Court rulings may make it tougher for holders of mortgage-backed securities to take back the keys
In the world of real estate, foreclosure has long been the ultimate sanction--a kind of capital punishment for the borrower gone bad. But some foreclosures are now facing legal challenges that threaten to delay or even derail the proceedings. That could spell more trouble for both lenders and investors in the giant market for mortgage-backed securities.
The notion that large numbers of homes across the country might one day have to be seized as security for mortgage loans seemed preposterous during the go-go days of the recent housing-market boom. As Wall Street collected millions of mortgages into giant securitization pools, one of the key legal procedures for transferring ownership of the loans appears to have been often ignored. At a minimum this lapse could impose extra costs on the mortgage industry when it can ill afford it. At the maximum it could open mortgage investors to an obscure legal attack by homeowners that in some cases could block foreclosure.
The problem stems from a shortcut that many players in the fast-moving securitization business have used in recent years. Normally, when a loan is sold, a simple document is prepared showing that the debt and any collateral attached to it has been transferred to the purchaser. That piece of paper is called an assignment. But in buying up thousands of mortgages at a time, Wall Street commonly skips this step, which requires separate paperwork for each loan. Instead, the industry customarily relies on a lengthy contract, known as a pooling-and-servicing agreement (PSA) to spell out arrangements for all of the loans in a pool. But, as some recent court rulings indicate, a PSA may not be good enough when it comes time to foreclose.
The problem drew attention in an Oct. 31 decision by Cleveland federal judge Christopher A. Boyko, who tossed out 14 foreclosure cases filed by Deutsche Bank National Trust on behalf of mortgage investors. Under a PSA, mortgages purchased from homeowners are transferred to a specially created trust, which then sells bonds to pension funds, mutual funds, and insurance companies. But without any formal assignment of the mortgages to the trust, Boyko said Deutsche Bank couldn't show it had the ownership required to initiate foreclosure. Four other Ohio judges have since dismissed dozens of foreclosure cases brought by other trustees on similar grounds. A Deutsche Bank spokesman says the bank simply served as a trustee of the trust and had no ownership interest in the properties.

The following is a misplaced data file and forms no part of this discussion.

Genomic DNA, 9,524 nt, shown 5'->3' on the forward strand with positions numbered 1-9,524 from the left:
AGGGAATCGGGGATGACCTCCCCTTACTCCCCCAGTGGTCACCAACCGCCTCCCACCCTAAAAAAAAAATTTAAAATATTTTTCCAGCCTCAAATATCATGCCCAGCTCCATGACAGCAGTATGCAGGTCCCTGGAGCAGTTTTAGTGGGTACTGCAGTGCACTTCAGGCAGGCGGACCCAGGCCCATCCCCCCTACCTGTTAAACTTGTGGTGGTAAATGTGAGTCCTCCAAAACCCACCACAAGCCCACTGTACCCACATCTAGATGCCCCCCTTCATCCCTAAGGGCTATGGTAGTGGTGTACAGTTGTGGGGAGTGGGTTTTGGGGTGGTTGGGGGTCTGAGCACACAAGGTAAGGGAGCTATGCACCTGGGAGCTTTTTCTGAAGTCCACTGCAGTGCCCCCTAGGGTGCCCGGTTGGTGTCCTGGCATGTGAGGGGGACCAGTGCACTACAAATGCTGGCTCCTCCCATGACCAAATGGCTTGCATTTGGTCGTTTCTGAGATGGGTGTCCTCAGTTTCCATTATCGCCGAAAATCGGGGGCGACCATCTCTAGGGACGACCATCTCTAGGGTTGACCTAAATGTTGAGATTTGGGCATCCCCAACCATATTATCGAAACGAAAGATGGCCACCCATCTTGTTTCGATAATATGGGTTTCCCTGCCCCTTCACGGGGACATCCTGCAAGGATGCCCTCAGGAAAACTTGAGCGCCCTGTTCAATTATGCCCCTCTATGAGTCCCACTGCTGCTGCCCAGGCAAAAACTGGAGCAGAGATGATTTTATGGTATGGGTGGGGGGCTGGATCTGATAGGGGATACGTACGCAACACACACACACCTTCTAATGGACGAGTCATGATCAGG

In the wake of the Boyko ruling, which came as a surprise to Wall Street, mortgage-industry representatives said it would be easy for players such as Deutsche Bank (DB) to fix the technical problems and resume foreclosing on homes. That may be true, but these added steps will introduce costly delays and additional fees to the foreclosure process. Lawyers will have to draft assignment documents, paralegals will have to get them signed and recorded, and filing fees will have to be paid. "These deals operate on very, very thin margins," notes Joseph R. Mason, a finance professor at Drexel University in Philadelphia. Even an extra dollar a loan, he says, is "a huge cost."
There also could be a more troubling consequence for investors, says Kathleen C. Engel, a professor at Cleveland-Marshall College of Law. Players in the secondary market for mortgages rely on an obscure but critical legal theory--known as the "holder in due course" doctrine--to insulate themselves from problems with the underlying loans.
Under the doctrine, a homeowner who believes that a lender deceived him about the terms of a loan can't press such claims against the purchaser of a mortgage, such as a mortgage-backed securities trust. The holder-in-due-course doctrine protects pension funds and the like from having to worry about any misbehavior by home lenders--and thereby greases the wheels for the whole mortgage-securities market. But it's a different story if, as appears to be common practice, the trust waits to complete paperwork transferring a loan until after it goes into default. In that case, the holder-in-due-course protection evaporates, and anybody who tries to foreclose could face defenses from the borrower that he or she was lied to when seeking a loan.
For investors in mortgage securities, this nightmare scenario has not played out yet. But suddenly it seems a lot more plausible than it did just a few months ago. Foreclosure is turning out to be trickier than many on Wall Street anticipated. Observes David D. Dowd Jr., a federal judge in Akron who joined colleagues in trying to streamline the process for handling foreclosures when the housing bust hit: "I think they liked the procedure we set up--until we started asking nasty questions about whether they actually own the note."